President Bush says the U.S.-led invasion of Iraq has made America safer from terrorist attack. Congressional Democrats say the president has not done enough to protect the country, following the second anniversary of the September 11 attacks in New York and the Pentagon in Arlington, Virginia, near Washington.
President Bush says he has a clear strategy in Iraq to destroy terrorist threats, transfer authority to the Iraqi people and enlist international support for rebuilding the country.
"We will fight and defeat the terrorists there, so we don't have to face them in America," the president said. " And we will help transform Iraq into an example of progress and democracy and freedom that can inspire change and hope throughout the Middle East."
With U.S. troops suffering near-daily casualties in Iraq, public support in the United States for the occupation appears to be slipping, with one opinion poll showing nearly 60 percent of Americans do not believe Mr. Bush has a clear plan for handling Iraq.
In his weekly radio address, Mr. Bush repeated many of the themes he has stressed in marking the second anniversary of the September 11 attacks, that the invasion of Iraq and the broader fight against terrorism will make a more peaceful world and bring stability to the Middle East.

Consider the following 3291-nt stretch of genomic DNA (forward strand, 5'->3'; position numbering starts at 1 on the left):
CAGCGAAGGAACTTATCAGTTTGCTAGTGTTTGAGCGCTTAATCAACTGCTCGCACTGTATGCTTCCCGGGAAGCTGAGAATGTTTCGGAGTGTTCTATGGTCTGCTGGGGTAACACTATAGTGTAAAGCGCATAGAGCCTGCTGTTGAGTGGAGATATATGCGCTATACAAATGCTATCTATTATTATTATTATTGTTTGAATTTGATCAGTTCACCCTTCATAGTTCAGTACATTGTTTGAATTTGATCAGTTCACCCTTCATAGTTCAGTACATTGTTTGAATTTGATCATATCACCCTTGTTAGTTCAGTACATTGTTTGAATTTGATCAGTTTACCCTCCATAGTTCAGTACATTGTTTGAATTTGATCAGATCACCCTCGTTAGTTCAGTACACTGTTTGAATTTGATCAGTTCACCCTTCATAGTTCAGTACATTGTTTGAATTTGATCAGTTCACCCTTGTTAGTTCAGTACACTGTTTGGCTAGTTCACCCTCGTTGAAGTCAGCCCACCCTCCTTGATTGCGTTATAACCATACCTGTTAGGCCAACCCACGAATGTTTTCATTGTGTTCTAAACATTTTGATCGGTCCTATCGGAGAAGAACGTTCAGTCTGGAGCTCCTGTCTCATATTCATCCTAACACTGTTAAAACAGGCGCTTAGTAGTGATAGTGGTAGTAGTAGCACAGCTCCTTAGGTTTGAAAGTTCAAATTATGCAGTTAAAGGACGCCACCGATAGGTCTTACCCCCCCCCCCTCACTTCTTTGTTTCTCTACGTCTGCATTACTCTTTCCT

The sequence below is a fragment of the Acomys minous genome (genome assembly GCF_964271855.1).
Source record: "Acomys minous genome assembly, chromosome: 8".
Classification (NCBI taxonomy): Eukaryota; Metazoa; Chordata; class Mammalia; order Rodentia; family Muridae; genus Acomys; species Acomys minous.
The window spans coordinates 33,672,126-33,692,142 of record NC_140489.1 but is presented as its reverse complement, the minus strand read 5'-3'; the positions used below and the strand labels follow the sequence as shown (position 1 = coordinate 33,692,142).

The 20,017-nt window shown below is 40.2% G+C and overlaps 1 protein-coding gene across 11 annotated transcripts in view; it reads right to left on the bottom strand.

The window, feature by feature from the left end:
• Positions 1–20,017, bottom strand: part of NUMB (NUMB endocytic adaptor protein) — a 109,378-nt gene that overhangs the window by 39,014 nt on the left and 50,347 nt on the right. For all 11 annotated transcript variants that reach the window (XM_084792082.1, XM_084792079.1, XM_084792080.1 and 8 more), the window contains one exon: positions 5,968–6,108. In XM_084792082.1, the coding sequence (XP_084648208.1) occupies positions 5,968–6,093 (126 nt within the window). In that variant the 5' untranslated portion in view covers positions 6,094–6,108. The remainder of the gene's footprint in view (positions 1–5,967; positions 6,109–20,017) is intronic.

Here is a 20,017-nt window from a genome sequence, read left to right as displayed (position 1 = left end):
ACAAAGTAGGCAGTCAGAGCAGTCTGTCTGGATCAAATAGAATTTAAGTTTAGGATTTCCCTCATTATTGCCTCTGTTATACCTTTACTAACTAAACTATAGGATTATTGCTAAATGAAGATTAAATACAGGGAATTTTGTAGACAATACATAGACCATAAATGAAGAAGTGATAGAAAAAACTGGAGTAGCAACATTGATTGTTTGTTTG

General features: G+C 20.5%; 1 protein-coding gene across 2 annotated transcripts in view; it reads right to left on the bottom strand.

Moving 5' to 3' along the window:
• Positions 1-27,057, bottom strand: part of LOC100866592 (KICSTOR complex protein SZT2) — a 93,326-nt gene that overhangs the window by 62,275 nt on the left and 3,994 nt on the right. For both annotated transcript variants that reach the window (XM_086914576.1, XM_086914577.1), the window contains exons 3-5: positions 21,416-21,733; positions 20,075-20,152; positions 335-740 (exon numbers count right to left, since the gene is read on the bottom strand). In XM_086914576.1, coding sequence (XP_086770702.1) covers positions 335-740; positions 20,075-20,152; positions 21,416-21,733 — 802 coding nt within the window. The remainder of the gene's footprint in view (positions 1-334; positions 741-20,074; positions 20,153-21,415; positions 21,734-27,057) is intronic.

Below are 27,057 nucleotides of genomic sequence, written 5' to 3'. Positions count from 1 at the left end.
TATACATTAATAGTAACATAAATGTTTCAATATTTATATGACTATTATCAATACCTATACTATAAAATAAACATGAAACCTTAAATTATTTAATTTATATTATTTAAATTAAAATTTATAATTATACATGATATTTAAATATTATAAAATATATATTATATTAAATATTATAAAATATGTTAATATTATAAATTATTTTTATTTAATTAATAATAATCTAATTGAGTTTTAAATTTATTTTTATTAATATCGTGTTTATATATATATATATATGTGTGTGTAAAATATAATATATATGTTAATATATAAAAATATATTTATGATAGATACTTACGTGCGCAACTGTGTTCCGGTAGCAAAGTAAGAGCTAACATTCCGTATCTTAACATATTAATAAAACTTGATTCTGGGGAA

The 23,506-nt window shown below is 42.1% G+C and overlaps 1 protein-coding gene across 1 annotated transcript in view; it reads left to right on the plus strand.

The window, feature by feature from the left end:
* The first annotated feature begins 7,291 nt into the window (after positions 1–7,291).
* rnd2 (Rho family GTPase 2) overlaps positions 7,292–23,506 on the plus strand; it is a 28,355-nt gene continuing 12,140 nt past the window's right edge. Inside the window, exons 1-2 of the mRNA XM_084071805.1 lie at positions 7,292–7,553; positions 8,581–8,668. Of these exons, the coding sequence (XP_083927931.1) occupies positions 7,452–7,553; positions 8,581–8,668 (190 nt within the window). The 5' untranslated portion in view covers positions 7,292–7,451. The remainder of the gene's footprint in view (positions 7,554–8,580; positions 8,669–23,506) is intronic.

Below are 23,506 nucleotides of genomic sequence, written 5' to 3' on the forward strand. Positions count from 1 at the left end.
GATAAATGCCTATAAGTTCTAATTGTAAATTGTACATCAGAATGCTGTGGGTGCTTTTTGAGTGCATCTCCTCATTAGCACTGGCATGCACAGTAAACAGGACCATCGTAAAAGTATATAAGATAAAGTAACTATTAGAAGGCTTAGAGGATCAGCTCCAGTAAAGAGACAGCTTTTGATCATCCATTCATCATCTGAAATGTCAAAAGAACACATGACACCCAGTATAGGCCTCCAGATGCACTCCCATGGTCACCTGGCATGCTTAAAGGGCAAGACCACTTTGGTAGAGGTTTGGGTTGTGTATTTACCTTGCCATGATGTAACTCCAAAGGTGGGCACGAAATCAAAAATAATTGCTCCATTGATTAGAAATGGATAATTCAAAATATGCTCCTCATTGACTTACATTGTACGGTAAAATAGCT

"Today, with our help, the people of Iraq are working to create a free, functioning and prosperous society. The terrorists know that if these efforts are successful, their ideology of hate will suffer a grave defeat," Mr. Bush said. " So they are attacking our forces, international aid workers and innocent civilians. Their goal is to drive us out of Iraq before our work is done. They are mistaken, and they will fail. We will do what is necessary to win this victory in the war on terror."
Two years after the terrorist attacks in New York and Washington, the president is facing criticism from Congressional Democrats, who say he has not done enough to properly fund the new Department of Homeland Security.
In the Democratic response to the president's radio address, California Congresswoman Jane Harman says the Bush administration has been slow to improve emergency communications and establish a terrorist watch list to help prevent terrorists from entering the country.
"Two years after the most deadly single-day attack in our nation's history, the question is whether we are as secure as we need to be from future terrorist attacks. Unfortunately, the answer is no," she said.
Congresswoman Harman, who is the senior Democrat on the House Intelligence Committee, quoted from a report by the nonpartisan Council on Foreign Relations, which concluded that the United States remains "dangerously unprepared" to prevent and respond to another terrorist attack.